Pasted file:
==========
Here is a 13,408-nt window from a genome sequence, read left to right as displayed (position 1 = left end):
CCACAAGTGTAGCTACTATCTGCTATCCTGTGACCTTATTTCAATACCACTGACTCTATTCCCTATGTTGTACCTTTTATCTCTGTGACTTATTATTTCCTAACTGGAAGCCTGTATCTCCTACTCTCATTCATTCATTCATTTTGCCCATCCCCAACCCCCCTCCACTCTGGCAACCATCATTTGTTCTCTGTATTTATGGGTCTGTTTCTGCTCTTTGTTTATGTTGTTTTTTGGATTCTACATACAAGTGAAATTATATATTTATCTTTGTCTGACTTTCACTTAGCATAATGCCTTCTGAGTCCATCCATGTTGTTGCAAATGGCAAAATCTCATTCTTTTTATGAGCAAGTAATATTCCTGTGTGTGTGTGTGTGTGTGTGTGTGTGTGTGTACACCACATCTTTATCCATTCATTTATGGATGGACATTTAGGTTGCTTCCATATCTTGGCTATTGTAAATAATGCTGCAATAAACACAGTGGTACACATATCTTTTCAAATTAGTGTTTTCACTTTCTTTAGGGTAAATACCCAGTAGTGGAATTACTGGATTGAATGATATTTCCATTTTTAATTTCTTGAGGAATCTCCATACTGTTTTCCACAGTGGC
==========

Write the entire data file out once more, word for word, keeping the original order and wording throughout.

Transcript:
Here is a 13,408-nt window from a genome sequence, read left to right as displayed (position 1 = left end):
CCACAAGTGTAGCTACTATCTGCTATCCTGTGACCTTATTTCAATACCACTGACTCTATTCCCTATGTTGTACCTTTTATCTCTGTGACTTATTATTTCCTAACTGGAAGCCTGTATCTCCTACTCTCATTCATTCATTCATTTTGCCCATCCCCAACCCCCCTCCACTCTGGCAACCATCATTTGTTCTCTGTATTTATGGGTCTGTTTCTGCTCTTTGTTTATGTTGTTTTTTGGATTCTACATACAAGTGAAATTATATATTTATCTTTGTCTGACTTTCACTTAGCATAATGCCTTCTGAGTCCATCCATGTTGTTGCAAATGGCAAAATCTCATTCTTTTTATGAGCAAGTAATATTCCTGTGTGTGTGTGTGTGTGTGTGTGTGTGTGTGTACACCACATCTTTATCCATTCATTTATGGATGGACATTTAGGTTGCTTCCATATCTTGGCTATTGTAAATAATGCTGCAATAAACACAGTGGTACACATATCTTTTCAAATTAGTGTTTTCACTTTCTTTAGGGTAAATACCCAGTAGTGGAATTACTGGATTGAATGATATTTCCATTTTTAATTTCTTGAGGAATCTCCATACTGTTTTCCACAGTGGC